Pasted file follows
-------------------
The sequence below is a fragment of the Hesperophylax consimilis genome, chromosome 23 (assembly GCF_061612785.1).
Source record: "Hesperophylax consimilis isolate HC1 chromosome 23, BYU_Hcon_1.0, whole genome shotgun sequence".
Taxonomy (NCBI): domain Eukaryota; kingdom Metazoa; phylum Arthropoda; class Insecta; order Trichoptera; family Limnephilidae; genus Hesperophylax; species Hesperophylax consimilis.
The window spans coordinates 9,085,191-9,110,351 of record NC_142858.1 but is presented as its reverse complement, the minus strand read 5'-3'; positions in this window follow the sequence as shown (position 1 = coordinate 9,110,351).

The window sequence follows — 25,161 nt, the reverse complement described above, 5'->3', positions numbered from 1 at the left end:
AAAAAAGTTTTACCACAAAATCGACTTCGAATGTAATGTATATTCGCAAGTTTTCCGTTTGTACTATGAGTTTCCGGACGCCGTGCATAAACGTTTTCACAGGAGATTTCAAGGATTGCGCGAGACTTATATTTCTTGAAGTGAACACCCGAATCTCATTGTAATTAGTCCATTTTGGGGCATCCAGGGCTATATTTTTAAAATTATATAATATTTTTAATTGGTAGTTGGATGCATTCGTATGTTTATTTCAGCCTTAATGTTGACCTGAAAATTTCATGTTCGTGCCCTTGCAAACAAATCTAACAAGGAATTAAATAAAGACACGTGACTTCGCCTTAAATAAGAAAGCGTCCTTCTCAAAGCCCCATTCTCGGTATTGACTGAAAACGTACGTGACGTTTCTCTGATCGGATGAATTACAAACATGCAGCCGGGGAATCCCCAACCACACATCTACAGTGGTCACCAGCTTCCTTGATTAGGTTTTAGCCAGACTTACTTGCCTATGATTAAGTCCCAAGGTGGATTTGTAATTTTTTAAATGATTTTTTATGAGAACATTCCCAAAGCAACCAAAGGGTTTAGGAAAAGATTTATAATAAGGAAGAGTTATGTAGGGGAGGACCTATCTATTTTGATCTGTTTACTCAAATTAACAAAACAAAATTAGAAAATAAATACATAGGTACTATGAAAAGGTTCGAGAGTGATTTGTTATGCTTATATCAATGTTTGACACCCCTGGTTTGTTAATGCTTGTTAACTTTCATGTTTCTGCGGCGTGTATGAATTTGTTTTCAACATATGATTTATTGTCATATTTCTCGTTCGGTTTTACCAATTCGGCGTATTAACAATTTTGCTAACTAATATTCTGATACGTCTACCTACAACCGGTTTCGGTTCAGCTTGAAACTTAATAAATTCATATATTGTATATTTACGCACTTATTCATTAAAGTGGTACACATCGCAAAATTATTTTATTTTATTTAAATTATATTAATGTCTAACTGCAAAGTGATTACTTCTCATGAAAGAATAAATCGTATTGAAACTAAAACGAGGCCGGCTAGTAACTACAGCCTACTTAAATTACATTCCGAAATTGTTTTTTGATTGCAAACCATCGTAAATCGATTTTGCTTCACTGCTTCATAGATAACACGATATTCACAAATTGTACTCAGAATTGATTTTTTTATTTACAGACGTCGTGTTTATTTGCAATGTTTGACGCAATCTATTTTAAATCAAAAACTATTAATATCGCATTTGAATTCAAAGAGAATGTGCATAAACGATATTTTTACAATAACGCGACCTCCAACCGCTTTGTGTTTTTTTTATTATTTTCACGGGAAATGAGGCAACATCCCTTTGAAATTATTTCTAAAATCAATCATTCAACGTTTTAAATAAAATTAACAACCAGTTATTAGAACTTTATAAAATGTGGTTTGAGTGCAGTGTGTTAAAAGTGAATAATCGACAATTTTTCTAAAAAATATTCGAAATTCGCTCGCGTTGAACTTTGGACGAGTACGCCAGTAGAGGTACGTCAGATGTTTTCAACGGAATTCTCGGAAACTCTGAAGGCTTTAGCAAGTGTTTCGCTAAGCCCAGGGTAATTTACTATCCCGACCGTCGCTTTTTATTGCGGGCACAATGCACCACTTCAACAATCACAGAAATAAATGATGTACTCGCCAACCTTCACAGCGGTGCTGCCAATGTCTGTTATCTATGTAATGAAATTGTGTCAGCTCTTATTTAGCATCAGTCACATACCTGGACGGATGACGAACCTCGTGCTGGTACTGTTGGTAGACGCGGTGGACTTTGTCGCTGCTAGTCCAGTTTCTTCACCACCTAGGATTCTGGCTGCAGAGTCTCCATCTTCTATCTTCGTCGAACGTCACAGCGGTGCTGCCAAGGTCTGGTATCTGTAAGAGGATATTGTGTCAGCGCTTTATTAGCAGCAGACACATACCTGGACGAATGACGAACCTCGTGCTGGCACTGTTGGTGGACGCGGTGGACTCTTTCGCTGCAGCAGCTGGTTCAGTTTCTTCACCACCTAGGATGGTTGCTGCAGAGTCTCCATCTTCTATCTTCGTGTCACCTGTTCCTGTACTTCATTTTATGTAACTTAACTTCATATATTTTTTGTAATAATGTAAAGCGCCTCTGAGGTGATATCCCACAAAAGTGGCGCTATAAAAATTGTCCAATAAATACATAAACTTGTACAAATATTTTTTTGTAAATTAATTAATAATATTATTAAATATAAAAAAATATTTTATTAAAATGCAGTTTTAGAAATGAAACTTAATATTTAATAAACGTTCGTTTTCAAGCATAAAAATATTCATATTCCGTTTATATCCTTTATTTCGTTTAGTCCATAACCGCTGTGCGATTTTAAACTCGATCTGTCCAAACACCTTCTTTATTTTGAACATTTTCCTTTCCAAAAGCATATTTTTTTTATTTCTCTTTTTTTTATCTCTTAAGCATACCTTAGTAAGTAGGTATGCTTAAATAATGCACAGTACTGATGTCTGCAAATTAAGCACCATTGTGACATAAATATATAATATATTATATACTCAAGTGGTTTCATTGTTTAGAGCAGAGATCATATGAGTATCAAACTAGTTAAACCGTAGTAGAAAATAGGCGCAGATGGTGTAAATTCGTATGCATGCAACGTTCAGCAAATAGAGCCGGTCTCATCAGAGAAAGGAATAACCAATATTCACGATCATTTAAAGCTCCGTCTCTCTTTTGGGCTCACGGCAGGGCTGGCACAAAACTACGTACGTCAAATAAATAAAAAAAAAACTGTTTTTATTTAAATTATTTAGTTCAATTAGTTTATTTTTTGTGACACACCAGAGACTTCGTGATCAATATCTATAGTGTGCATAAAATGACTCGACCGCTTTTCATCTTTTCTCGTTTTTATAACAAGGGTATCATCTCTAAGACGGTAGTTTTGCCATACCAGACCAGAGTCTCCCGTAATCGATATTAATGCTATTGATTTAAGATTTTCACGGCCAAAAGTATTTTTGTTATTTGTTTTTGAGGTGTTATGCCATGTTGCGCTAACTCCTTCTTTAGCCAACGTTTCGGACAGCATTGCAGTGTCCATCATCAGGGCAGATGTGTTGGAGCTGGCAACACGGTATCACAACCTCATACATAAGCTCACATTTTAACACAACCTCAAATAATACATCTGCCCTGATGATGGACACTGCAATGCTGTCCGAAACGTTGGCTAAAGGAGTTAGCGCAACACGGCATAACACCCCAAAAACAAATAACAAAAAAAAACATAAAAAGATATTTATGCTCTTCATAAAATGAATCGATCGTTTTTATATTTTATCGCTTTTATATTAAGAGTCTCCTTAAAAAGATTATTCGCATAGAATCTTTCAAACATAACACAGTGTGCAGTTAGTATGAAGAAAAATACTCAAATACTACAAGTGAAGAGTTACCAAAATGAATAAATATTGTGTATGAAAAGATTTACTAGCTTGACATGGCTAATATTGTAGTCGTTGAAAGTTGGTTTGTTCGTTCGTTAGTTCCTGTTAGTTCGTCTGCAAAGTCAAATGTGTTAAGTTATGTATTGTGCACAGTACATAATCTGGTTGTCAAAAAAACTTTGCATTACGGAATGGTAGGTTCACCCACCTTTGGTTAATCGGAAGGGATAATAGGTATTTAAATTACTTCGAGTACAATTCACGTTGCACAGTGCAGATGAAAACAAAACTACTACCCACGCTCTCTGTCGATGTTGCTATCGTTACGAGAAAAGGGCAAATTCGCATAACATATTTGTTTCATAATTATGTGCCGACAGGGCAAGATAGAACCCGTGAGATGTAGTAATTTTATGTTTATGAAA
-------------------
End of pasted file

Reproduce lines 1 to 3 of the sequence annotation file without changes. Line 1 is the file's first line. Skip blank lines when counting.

The sequence below is a fragment of the Hesperophylax consimilis genome, chromosome 23 (assembly GCF_061612785.1).
Source record: "Hesperophylax consimilis isolate HC1 chromosome 23, BYU_Hcon_1.0, whole genome shotgun sequence".
Taxonomy (NCBI): domain Eukaryota; kingdom Metazoa; phylum Arthropoda; class Insecta; order Trichoptera; family Limnephilidae; genus Hesperophylax; species Hesperophylax consimilis.